Mental Health self-care stress management

No. You Don’t Have to Be Ashamed of Your Feelings.

​For Lent, I am giving up emotional shaming.

Why You Don't Have to Be Ashamed of Your Feelings

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No. You Don't Have to Be Ashamed of Your Feelings.

With far too much frequency, I catch myself in the moment following an emotional reaction having a second emotional reaction. I get angry about something--some violation, some injustice, some attack on my pride--and a moment later I feel shame about feeling angry.

Anger was my first emotional reaction. An entirely natural and reasonable response to trying things that happen in life.

The second emotion was shame. Shame about being the kind of person who gets angry. Or sad. Or frustrated. Or disgusted. In the quiet of my mind, I say things like, "Stop it. Being sad isn't helping anything!" or "Come on. You're supposed to be stronger than that," or "Idiot. How'd you fall for that AGAIN!"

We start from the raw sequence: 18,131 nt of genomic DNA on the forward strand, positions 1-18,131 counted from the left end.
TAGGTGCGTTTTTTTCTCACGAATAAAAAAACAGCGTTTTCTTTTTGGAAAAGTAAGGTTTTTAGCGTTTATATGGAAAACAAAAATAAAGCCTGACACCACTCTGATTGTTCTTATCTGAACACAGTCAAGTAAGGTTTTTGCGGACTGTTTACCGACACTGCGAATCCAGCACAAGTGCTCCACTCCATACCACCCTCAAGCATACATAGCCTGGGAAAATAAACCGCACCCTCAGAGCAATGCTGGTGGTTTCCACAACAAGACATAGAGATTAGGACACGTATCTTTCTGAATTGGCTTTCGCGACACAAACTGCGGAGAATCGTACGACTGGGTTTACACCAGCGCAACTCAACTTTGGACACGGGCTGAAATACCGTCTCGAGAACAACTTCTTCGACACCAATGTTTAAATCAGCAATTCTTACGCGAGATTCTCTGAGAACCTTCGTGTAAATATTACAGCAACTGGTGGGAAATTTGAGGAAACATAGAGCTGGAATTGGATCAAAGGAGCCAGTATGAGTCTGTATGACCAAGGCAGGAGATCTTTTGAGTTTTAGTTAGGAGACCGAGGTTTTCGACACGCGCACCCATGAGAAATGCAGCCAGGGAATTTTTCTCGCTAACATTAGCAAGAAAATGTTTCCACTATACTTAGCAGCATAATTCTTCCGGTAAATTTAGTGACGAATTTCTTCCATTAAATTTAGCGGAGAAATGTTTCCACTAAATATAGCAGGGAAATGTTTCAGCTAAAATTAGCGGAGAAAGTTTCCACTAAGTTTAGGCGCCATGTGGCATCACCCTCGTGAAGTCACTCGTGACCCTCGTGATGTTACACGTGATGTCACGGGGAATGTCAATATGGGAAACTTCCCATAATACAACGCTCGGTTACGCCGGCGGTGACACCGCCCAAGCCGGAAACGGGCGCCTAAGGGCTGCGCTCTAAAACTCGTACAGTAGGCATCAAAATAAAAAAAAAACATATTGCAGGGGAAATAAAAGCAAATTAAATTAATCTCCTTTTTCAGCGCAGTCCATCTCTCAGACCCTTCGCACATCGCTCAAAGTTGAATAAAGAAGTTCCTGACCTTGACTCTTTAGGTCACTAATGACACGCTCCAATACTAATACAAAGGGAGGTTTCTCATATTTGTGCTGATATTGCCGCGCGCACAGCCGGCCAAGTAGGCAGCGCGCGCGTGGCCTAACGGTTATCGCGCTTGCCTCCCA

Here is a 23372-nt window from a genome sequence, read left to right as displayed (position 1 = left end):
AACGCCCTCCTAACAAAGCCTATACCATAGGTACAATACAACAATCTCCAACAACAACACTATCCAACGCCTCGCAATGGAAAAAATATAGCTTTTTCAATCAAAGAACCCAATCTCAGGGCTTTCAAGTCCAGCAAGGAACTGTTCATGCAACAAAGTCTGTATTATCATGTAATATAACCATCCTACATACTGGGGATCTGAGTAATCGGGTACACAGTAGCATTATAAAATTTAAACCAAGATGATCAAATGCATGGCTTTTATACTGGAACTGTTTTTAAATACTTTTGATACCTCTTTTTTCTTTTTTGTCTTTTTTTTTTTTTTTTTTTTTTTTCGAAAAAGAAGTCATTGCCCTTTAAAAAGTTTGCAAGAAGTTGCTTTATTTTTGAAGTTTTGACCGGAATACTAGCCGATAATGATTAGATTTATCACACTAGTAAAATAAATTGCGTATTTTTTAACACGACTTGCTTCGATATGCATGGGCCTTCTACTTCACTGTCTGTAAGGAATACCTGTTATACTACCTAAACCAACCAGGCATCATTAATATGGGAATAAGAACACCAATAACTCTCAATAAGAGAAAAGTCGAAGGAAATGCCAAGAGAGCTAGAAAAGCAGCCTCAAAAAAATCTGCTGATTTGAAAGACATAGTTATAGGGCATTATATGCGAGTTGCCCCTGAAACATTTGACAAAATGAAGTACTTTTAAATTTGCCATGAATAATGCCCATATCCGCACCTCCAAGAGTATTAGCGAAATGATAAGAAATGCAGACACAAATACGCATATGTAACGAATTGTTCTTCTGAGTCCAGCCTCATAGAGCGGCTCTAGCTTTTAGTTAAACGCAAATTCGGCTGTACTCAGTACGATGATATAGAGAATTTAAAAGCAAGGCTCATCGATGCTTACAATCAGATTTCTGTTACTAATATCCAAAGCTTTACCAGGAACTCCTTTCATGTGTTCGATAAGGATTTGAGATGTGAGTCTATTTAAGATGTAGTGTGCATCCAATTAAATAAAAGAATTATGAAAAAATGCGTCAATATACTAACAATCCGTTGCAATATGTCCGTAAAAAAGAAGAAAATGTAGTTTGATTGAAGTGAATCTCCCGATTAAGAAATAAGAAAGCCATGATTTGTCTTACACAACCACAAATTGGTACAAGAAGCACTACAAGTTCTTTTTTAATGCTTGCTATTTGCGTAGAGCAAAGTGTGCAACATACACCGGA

But I know that emotions are part of how God created me. The limbic system exists to help me understand what is going on within me and in my circumstances. All emotions, even the seemingly irrational or unjustified ones, have something useful to teach me. Even if the lesson is, "I'm taking things too personally" or "I really hate being wrong." So, for Lent, I will stop shaming myself for feeling. 

My feelings are data, nothing more. They don't make me bad, or wrong, or flawed. They show I'm alive and interacting with the world. Hopefully, I can learn to listen to the wisdom they carry. I surely won't if my knee-jerk reaction is shame, whether for my feelings or for the feelings of others. When I have feelings, I'm going to do my best to notice them. If I have the time and energy, I'm going to try to understand what this emotional response can teach me. 

When I fall into the tendency to shame myself for feeling, I'm going to say to myself, "Stop. Listen. Emotions are not a flaw in God's design. Even what I'm feeling right now."

- Marc Alan Schelske

Get more from Marc on intentional spiritual growth at or on his podcast The Apprenticeship Way, or connect on Facebook or Twitter.

​To get more Lenten reflections, just like this, click here.